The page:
OTTAWA (Reuters) - Canadian manufacturing sales rose at a surprisingly strong clip at the start of the year, raising expectations that the economy will see stronger growth in the first quarter than the Bank of Canada has forecast.
Factory sales rose 2.3 percent in January, Statistics Canada said on Wednesday, topping analysts’ forecasts for a gain of 0.5 percent and pushing sales up to a record C$53.13 billion ($39.8 billion). December was revised up to a 1.4 percent gain.
While some of January’s increase was due to the depreciation of the Canadian dollar, which can increase prices, volumes were robust with a 2.4 percent increase. Volume levels were at their highest since before the 2008-2009 recession.
Economists said the figures suggest the economy could exceed the Bank of Canada’s 1 percent growth forecast in the first quarter. The central bank cut interest rates twice in 2015 to help an economy stung by a brief recession, but has held rates where they are so far this year.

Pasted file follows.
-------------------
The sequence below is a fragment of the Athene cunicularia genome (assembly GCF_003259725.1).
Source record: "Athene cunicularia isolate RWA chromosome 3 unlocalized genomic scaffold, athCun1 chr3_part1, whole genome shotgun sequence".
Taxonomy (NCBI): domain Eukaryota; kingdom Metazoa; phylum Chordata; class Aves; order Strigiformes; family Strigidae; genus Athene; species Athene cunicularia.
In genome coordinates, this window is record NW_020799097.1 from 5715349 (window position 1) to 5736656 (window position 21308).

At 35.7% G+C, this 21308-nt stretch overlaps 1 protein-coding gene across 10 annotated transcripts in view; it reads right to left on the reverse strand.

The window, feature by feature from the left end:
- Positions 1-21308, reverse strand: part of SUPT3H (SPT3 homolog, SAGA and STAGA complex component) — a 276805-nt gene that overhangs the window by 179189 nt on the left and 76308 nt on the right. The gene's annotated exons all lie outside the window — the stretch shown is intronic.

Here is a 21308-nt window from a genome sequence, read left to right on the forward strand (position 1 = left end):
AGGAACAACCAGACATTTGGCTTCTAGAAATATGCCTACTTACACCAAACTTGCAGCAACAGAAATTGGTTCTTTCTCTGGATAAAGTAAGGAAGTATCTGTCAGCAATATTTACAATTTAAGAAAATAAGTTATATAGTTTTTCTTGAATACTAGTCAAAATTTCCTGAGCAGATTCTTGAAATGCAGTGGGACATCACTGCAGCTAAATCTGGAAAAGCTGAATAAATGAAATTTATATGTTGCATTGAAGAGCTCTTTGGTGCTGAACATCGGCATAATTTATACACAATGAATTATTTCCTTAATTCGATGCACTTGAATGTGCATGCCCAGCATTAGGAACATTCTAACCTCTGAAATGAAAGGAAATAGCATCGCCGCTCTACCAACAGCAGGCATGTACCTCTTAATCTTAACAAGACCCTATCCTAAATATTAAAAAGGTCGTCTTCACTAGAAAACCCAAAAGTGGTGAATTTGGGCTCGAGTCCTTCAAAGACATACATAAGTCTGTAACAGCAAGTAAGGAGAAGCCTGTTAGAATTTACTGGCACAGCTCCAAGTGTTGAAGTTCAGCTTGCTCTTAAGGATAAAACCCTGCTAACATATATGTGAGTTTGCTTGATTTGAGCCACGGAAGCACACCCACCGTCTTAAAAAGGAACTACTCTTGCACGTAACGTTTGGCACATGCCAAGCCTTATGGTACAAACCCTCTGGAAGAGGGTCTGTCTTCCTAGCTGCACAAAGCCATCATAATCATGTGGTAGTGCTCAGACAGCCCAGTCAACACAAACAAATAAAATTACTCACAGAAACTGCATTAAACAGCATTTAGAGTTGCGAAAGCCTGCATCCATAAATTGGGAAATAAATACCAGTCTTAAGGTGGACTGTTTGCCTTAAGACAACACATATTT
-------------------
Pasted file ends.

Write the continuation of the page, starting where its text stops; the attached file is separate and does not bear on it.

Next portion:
The Canadian dollar, which hit a 12-year low in January, pared its losses against the greenback following the factory data but still remained weaker. [CAD/]
“Canadian exports are starting to show signs of life, and factories are responding in kind,” CIBC economist Nick Exarhos wrote in a note.
Renewed strength in the export sector is key to the Bank of Canada’s economic outlook.
The expiration of currency hedges and contracts priced in the Canadian dollar are expected to give exporters a competitive edge and provide additional power to a rebound in the manufacturing sector.
Sales of vehicles surged 9.6 percent in January, the biggest increase since March 2015. The weaker Canadian dollar and a shift toward production of higher-end, more expensive models boosted the sector.
Food sales rose 4.6 percent, with volumes the highest in more than 10 years. The report noted that the food industry is usually one of the more stable in the manufacturing sector.
Separate data showed foreign investors resumed buying Canadian securities in January with a big push into corporate and government debt, while Canadians sold off their positions in foreign equities during the volatile month for markets.
Foreigners bought C$13.51 billion in Canadian investments after selling a small amount at the end of 2015.
Canadians sold a record C$13.82 billion in foreign securities. The reduction in U.S. equities investments was the largest in a year.
($1 = $1.3358 Canadian)
Editing by Meredith Mazzilli